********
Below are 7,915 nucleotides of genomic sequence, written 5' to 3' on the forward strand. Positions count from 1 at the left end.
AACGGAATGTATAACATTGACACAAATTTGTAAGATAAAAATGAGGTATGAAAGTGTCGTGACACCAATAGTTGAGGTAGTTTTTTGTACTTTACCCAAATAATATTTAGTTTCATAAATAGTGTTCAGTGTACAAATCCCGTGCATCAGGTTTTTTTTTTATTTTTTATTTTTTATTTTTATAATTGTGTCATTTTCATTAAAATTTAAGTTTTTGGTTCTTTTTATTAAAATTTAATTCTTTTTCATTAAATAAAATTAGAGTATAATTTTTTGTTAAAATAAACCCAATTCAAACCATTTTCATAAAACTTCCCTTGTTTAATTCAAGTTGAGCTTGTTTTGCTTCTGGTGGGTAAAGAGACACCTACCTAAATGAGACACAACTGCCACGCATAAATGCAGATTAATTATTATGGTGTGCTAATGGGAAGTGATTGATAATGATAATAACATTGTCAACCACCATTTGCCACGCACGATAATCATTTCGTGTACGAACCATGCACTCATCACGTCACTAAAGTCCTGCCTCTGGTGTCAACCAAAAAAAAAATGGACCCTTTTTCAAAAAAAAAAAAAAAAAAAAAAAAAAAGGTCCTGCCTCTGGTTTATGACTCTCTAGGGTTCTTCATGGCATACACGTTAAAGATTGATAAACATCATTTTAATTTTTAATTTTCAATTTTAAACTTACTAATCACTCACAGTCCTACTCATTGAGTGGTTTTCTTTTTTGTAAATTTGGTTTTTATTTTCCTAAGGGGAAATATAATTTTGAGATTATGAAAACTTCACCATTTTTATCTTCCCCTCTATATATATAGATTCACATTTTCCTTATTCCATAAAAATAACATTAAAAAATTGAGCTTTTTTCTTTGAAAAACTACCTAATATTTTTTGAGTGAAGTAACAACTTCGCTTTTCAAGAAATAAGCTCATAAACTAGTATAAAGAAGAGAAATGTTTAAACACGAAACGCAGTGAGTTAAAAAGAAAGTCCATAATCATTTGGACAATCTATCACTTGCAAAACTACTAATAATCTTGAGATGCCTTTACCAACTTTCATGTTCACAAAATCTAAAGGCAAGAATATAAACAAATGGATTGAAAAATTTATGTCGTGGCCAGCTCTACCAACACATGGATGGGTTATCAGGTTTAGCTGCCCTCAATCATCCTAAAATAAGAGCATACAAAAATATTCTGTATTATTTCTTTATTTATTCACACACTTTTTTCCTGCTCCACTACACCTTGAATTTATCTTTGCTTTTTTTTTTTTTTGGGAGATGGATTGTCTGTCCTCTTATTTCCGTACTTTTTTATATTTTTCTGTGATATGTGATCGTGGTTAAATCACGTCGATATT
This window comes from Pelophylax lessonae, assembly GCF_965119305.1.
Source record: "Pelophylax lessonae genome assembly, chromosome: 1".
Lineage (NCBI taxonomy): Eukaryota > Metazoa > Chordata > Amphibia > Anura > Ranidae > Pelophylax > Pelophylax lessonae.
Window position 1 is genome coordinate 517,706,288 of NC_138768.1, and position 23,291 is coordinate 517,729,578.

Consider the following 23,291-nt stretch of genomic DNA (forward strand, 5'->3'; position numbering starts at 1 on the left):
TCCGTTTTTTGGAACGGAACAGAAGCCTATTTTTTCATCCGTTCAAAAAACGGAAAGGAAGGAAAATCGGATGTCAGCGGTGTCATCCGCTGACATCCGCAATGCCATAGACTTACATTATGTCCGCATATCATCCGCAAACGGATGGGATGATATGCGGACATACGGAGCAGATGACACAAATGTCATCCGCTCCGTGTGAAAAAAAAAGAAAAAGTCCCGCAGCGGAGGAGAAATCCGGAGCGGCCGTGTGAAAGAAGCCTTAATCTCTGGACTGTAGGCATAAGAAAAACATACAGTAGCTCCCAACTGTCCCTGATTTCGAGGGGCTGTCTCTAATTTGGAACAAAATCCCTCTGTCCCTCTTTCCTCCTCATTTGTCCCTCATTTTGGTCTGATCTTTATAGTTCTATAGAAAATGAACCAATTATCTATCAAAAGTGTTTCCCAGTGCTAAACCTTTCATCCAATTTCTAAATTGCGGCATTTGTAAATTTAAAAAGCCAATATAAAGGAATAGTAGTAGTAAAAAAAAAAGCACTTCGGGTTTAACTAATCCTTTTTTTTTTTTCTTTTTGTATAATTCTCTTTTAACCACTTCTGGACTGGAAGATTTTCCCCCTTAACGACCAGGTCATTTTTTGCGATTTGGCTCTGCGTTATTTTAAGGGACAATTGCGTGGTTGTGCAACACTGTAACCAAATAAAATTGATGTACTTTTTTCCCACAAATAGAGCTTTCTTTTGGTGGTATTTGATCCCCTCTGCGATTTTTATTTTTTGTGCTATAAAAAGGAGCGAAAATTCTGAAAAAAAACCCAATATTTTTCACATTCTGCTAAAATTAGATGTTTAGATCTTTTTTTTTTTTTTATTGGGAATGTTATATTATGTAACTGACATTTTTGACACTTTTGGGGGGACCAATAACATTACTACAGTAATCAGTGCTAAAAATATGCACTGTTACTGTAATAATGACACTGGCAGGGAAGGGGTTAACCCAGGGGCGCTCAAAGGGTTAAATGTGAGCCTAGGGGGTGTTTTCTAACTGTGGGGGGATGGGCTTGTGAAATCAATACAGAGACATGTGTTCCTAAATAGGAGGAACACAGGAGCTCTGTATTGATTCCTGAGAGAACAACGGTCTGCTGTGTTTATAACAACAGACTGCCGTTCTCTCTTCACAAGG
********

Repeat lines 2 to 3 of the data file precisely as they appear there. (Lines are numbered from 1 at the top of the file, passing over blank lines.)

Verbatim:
AACGGAATGTATAACATTGACACAAATTTGTAAGATAAAAATGAGGTATGAAAGTGTCGTGACACCAATAGTTGAGGTAGTTTTTTGTACTTTACCCAAATAATATTTAGTTTCATAAATAGTGTTCAGTGTACAAATCCCGTGCATCAGGTTTTTTTTTTATTTTTTATTTTTTATTTTTATAATTGTGTCATTTTCATTAAAATTTAAGTTTTTGGTTCTTTTTATTAAAATTTAATTCTTTTTCATTAAATAAAATTAGAGTATAATTTTTTGTTAAAATAAACCCAATTCAAACCATTTTCATAAAACTTCCCTTGTTTAATTCAAGTTGAGCTTGTTTTGCTTCTGGTGGGTAAAGAGACACCTACCTAAATGAGACACAACTGCCACGCATAAATGCAGATTAATTATTATGGTGTGCTAATGGGAAGTGATTGATAATGATAATAACATTGTCAACCACCATTTGCCACGCACGATAATCATTTCGTGTACGAACCATGCACTCATCACGTCACTAAAGTCCTGCCTCTGGTGTCAACCAAAAAAAAAATGGACCCTTTTTCAAAAAAAAAAAAAAAAAAAAAAAAAAAGGTCCTGCCTCTGGTTTATGACTCTCTAGGGTTCTTCATGGCATACACGTTAAAGATTGATAAACATCATTTTAATTTTTAATTTTCAATTTTAAACTTACTAATCACTCACAGTCCTACTCATTGAGTGGTTTTCTTTTTTGTAAATTTGGTTTTTATTTTCCTAAGGGGAAATATAATTTTGAGATTATGAAAACTTCACCATTTTTATCTTCCCCTCTATATATATAGATTCACATTTTCCTTATTCCATAAAAATAACATTAAAAAATTGAGCTTTTTTCTTTGAAAAACTACCTAATATTTTTTGAGTGAAGTAACAACTTCGCTTTTCAAGAAATAAGCTCATAAACTAGTATAAAGAAGAGAAATGTTTAAACACGAAACGCAGTGAGTTAAAAAGAAAGTCCATAATCATTTGGACAATCTATCACTTGCAAAACTACTAATAATCTTGAGATGCCTTTACCAACTTTCATGTTCACAAAATCTAAAGGCAAGAATATAAACAAATGGATTGAAAAATTTATGTCGTGGCCAGCTCTACCAACACATGGATGGGTTATCAGGTTTAGCTGCCCTCAATCATCCTAAAATAAGAGCATACAAAAATATTCTGTATTATTTCTTTATTTATTCACACACTTTTTTCCTGCTCCACTACACCTTGAATTTATCTTTGCTTTTTTTTTTTTTTGGGAGATGGATTGTCTGTCCTCTTATTTCCGTACTTTTTTATATTTTTCTGTGATATGTGATCGTGGTTAAATCACGTCGATATT
This window comes from Pelophylax lessonae, assembly GCF_965119305.1.